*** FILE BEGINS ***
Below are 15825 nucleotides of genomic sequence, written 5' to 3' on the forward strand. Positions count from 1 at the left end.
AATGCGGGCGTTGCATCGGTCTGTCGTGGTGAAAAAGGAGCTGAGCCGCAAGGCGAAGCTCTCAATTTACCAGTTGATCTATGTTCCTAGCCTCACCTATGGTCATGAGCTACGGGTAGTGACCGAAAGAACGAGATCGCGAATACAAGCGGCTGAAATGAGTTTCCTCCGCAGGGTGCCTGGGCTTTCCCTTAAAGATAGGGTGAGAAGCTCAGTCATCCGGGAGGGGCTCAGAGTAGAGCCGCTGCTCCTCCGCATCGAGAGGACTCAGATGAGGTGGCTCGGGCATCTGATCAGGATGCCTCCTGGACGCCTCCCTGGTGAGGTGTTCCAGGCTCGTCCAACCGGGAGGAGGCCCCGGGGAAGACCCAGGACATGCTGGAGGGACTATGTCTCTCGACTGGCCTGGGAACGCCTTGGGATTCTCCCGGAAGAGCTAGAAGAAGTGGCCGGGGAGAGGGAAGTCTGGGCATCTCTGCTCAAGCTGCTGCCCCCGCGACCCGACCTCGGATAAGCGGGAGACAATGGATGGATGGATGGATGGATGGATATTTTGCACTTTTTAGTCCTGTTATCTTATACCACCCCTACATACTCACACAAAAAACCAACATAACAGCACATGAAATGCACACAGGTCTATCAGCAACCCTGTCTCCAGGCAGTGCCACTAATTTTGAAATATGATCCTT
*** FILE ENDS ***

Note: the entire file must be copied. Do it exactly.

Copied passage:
Below are 15825 nucleotides of genomic sequence, written 5' to 3' on the forward strand. Positions count from 1 at the left end.
AATGCGGGCGTTGCATCGGTCTGTCGTGGTGAAAAAGGAGCTGAGCCGCAAGGCGAAGCTCTCAATTTACCAGTTGATCTATGTTCCTAGCCTCACCTATGGTCATGAGCTACGGGTAGTGACCGAAAGAACGAGATCGCGAATACAAGCGGCTGAAATGAGTTTCCTCCGCAGGGTGCCTGGGCTTTCCCTTAAAGATAGGGTGAGAAGCTCAGTCATCCGGGAGGGGCTCAGAGTAGAGCCGCTGCTCCTCCGCATCGAGAGGACTCAGATGAGGTGGCTCGGGCATCTGATCAGGATGCCTCCTGGACGCCTCCCTGGTGAGGTGTTCCAGGCTCGTCCAACCGGGAGGAGGCCCCGGGGAAGACCCAGGACATGCTGGAGGGACTATGTCTCTCGACTGGCCTGGGAACGCCTTGGGATTCTCCCGGAAGAGCTAGAAGAAGTGGCCGGGGAGAGGGAAGTCTGGGCATCTCTGCTCAAGCTGCTGCCCCCGCGACCCGACCTCGGATAAGCGGGAGACAATGGATGGATGGATGGATGGATGGATATTTTGCACTTTTTAGTCCTGTTATCTTATACCACCCCTACATACTCACACAAAAAACCAACATAACAGCACATGAAATGCACACAGGTCTATCAGCAACCCTGTCTCCAGGCAGTGCCACTAATTTTGAAATATGATCCTT